Massage therapy may improve the overall outcome of premature infants by effecting daily weight gain and increasing the number of natural killer cells.
The aim of this study was to investigate the effects of massage therapy on the immune system of preterm infants, according to an abstract published on www.pubmed.gov.
The primary hypothesis was that massage therapy compared with sham therapy (control) would enhance the immune system of stable premature infants by increasing the proportion of their natural killer (NK) cell numbers.
This was a randomized placebo-controlled trial of massage therapy versus sham therapy (control), conducted among stable premature infants in the NICU, the abstract stated.
“Study intervention was provided five days per week until hospital discharge for a maximum of four weeks.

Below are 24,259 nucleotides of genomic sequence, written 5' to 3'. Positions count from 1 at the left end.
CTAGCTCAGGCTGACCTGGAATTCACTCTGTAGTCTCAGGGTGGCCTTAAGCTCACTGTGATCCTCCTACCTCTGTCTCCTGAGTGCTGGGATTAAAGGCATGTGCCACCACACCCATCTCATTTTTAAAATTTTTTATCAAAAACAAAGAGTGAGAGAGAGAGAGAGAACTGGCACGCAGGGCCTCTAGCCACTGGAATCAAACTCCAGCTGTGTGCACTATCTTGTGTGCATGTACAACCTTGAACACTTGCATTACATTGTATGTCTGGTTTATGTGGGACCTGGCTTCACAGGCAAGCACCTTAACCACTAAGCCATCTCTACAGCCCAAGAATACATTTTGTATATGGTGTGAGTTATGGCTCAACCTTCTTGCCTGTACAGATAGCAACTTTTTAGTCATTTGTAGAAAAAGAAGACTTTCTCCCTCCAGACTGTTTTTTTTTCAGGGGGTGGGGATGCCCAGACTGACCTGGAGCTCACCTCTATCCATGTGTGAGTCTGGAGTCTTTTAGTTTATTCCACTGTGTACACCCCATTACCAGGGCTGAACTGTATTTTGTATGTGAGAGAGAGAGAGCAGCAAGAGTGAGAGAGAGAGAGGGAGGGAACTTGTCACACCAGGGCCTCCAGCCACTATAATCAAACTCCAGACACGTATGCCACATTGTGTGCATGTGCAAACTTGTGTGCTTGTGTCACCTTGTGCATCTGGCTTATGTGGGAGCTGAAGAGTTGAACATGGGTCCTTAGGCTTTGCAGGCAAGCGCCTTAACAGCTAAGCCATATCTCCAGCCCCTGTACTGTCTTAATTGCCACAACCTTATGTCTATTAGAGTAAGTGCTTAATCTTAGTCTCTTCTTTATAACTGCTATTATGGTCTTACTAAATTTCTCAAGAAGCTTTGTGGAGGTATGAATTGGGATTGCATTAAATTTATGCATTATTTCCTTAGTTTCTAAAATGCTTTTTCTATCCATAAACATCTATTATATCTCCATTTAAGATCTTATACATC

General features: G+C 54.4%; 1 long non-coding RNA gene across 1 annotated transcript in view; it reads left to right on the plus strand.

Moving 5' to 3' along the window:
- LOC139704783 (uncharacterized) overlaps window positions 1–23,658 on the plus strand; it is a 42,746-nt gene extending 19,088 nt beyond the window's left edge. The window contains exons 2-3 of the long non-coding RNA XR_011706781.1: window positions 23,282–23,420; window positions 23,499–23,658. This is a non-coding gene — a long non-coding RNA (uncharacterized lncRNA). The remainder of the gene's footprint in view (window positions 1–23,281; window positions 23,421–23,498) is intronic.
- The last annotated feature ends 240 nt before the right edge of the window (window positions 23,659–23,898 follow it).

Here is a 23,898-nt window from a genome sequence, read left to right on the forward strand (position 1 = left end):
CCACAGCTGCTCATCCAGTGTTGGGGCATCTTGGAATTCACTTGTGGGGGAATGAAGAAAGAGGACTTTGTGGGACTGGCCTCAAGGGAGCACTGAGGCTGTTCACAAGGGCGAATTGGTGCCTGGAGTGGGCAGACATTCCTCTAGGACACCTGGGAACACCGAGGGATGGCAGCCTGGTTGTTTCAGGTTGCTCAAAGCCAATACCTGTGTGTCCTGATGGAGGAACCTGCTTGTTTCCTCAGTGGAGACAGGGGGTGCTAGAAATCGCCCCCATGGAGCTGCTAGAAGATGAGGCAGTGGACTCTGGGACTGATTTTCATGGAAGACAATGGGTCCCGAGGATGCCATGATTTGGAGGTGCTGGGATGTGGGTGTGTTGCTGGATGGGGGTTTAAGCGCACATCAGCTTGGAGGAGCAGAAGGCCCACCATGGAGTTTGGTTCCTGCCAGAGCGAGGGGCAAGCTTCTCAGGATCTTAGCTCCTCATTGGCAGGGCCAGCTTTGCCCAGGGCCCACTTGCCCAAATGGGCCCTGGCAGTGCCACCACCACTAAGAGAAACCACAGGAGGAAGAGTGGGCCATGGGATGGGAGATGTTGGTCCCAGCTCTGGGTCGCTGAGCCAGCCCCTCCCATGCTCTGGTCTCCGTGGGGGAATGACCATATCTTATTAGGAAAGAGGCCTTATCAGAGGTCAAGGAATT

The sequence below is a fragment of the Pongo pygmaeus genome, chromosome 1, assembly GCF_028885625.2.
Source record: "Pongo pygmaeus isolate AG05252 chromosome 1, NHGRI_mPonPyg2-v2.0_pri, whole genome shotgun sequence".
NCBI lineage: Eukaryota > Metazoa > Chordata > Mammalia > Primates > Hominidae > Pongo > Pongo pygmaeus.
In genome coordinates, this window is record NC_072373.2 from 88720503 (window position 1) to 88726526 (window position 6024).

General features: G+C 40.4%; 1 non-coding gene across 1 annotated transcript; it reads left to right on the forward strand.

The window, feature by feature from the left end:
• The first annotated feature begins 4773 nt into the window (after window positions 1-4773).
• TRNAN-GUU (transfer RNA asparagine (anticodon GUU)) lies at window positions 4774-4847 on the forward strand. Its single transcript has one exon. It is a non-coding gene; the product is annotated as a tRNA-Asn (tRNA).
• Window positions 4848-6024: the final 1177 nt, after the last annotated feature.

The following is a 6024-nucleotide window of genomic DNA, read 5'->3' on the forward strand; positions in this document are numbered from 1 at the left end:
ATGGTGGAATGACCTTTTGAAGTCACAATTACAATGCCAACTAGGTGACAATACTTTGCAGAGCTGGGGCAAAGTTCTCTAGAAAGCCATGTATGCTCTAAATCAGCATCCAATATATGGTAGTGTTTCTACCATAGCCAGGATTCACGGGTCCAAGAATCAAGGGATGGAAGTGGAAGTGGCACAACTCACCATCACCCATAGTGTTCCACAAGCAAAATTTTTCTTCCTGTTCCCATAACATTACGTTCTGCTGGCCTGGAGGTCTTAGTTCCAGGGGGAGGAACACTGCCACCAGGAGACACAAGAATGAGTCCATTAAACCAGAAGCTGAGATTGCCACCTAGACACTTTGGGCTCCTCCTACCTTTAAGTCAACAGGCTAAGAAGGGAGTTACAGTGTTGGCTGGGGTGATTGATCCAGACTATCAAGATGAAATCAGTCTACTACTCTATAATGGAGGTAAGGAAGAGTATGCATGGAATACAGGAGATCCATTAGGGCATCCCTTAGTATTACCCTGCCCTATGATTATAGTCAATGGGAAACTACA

Immunologic evaluations (absolute NK cells, T and B cells, T cell subsets, and NK cytotoxicity), weight, number of infections, and length of hospital stay were also evaluated,” stated the abstract.
“The study enrolled 120 infants (58 massage; 62 control). At the end of the study, absolute NK cells were not different between the 2 groups; however, NK cytotoxicity was higher in the massage group, particularly among those who received ?5 consecutive days of study intervention compared with control.”
Infants in the massage group were heavier at end of study and had greater daily weight gain compared with those in the control group; other immunologic parameters, number of infections, and length of stay were not different between the two groups.
The study was published in the journal Pediatrics.